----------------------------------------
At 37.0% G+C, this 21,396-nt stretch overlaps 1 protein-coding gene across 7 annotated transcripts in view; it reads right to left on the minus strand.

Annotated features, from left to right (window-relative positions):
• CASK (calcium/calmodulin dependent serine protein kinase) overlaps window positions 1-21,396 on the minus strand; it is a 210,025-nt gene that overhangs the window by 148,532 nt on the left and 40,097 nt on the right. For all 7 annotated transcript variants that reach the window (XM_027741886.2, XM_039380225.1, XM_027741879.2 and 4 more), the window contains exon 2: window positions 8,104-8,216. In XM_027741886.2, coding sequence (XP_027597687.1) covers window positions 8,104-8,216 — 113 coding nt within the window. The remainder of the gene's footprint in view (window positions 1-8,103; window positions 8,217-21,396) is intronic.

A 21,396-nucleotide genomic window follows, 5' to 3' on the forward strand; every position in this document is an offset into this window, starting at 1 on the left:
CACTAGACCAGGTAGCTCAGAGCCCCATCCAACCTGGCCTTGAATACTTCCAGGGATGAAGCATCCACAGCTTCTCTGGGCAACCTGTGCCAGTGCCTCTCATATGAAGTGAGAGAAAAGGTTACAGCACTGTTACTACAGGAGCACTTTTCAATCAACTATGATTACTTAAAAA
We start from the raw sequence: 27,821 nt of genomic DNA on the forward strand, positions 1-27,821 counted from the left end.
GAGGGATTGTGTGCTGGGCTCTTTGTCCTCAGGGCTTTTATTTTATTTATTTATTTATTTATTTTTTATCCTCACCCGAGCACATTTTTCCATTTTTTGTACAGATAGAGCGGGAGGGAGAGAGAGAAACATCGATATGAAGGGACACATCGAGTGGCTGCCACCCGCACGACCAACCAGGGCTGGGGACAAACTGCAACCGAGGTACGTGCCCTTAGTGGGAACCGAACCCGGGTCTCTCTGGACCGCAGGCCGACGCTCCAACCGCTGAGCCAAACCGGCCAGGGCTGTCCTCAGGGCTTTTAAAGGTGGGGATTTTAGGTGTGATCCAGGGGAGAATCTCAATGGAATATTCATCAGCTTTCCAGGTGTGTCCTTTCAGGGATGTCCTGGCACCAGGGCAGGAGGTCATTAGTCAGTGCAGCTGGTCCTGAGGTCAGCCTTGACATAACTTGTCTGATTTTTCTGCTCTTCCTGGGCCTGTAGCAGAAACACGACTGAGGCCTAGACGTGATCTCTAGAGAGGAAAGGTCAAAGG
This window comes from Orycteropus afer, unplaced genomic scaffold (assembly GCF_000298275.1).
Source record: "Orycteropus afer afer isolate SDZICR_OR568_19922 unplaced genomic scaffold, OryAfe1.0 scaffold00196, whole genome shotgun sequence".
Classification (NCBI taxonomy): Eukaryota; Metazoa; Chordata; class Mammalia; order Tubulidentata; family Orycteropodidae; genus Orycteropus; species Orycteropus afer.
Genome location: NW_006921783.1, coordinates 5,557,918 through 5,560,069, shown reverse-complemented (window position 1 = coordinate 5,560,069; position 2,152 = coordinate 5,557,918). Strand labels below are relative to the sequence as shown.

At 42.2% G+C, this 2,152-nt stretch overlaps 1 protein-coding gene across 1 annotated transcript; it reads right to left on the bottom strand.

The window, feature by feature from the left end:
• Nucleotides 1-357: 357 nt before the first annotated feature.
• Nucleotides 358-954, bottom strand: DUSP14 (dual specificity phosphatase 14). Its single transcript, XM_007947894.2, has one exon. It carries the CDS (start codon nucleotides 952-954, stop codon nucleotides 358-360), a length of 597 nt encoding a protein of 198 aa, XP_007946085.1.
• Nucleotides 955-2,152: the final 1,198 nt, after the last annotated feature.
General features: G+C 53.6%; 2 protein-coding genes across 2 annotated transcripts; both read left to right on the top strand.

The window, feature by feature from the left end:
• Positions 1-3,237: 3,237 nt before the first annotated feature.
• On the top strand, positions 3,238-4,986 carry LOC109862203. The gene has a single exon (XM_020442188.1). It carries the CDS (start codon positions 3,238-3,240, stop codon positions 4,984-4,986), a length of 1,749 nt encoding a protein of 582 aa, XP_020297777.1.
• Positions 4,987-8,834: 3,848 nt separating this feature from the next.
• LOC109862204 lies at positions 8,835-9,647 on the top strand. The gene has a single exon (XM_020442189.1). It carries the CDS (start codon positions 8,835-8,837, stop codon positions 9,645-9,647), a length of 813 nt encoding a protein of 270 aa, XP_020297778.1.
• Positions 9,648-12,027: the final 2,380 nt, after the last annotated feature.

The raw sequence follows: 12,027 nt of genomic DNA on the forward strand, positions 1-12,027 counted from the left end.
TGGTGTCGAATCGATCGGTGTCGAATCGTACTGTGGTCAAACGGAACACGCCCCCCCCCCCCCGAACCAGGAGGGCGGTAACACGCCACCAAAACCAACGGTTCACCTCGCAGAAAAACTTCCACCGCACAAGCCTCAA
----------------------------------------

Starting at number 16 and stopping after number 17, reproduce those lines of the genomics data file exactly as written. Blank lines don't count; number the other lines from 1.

• Nucleotides 955-2,152: the final 1,198 nt, after the last annotated feature.
General features: G+C 53.6%; 2 protein-coding genes across 2 annotated transcripts; both read left to right on the top strand.